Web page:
What’s This About ‘Ambien-Tweeting?’
Roseanne Barr faced a backlash over a series of controversial tweets. She blamed, in part, the drug Ambien for these late-night musings. In response, news outlets examine the side effects of this and other "sedative hypnotic" medications.
Ambien-Maker To Roseanne: Racism Is Not A Side Effect Of Our Drug
Sanofi, who makes Ambien, tweeted a response Wednesday morning: "While all pharmaceutical treatments have side effects, racism is not a known side effect of any Sanofi medication." Dr. Rachel Salas, associate professor of Neurology in the Sleep Medicine Division at Johns Hopkins Medicine, said “people could text or tweet while on Ambien and not remember.” She advises people to avoid sleeping near their phone or electronics while taking sleep medication. (May, 5/30)
The Associated Press:
Science Says: Ambien's Odd Side Effects Don't Include Racism
Ambien and similar sleep aids are well-known for sometimes causing some weird behavioral side effects, but changing one’s political or cultural views is not one of them. ... But people also have reported making phone calls, eating meals, having sex and doing other things that they don’t remember after taking so-called “sedative-hypnotic” medications. People charged with crimes occasionally even have tried “the Ambien defense.” Doctors call these “complex sleep behaviors.” On its official Ambien labeling, manufacturer Sanofi calls the side effects “abnormal thinking and behavioral changes” — changes that can include decreased inhibition. (5/30)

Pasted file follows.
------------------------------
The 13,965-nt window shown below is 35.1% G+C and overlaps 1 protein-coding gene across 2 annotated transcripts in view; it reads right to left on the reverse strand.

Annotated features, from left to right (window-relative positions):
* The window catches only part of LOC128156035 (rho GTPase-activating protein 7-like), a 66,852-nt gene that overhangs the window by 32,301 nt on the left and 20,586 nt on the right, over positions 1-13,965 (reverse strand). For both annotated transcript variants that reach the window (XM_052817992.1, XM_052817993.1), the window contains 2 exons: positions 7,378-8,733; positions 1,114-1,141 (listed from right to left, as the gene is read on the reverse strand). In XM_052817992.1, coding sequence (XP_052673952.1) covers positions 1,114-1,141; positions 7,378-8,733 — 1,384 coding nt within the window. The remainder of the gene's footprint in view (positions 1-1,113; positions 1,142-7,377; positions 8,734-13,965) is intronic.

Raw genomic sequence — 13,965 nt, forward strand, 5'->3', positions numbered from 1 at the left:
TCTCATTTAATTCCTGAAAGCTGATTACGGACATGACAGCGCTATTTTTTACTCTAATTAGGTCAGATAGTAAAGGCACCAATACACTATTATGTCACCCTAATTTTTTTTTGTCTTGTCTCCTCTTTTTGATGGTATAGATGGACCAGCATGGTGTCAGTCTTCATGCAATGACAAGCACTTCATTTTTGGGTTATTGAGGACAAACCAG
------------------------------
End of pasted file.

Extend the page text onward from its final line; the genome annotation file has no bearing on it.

The New York Times:
Roseanne Barr’s ‘Ambien-Tweeting,’ Explained. Sorta.
The scientific research, too, suggests there’s good reason to be skeptical. It’s true that Ambien on occasion produces significant side effects, including hallucinations and memory lapses. But blaming the drug for bilious tweeting is a stretch. (Carey, 5/30)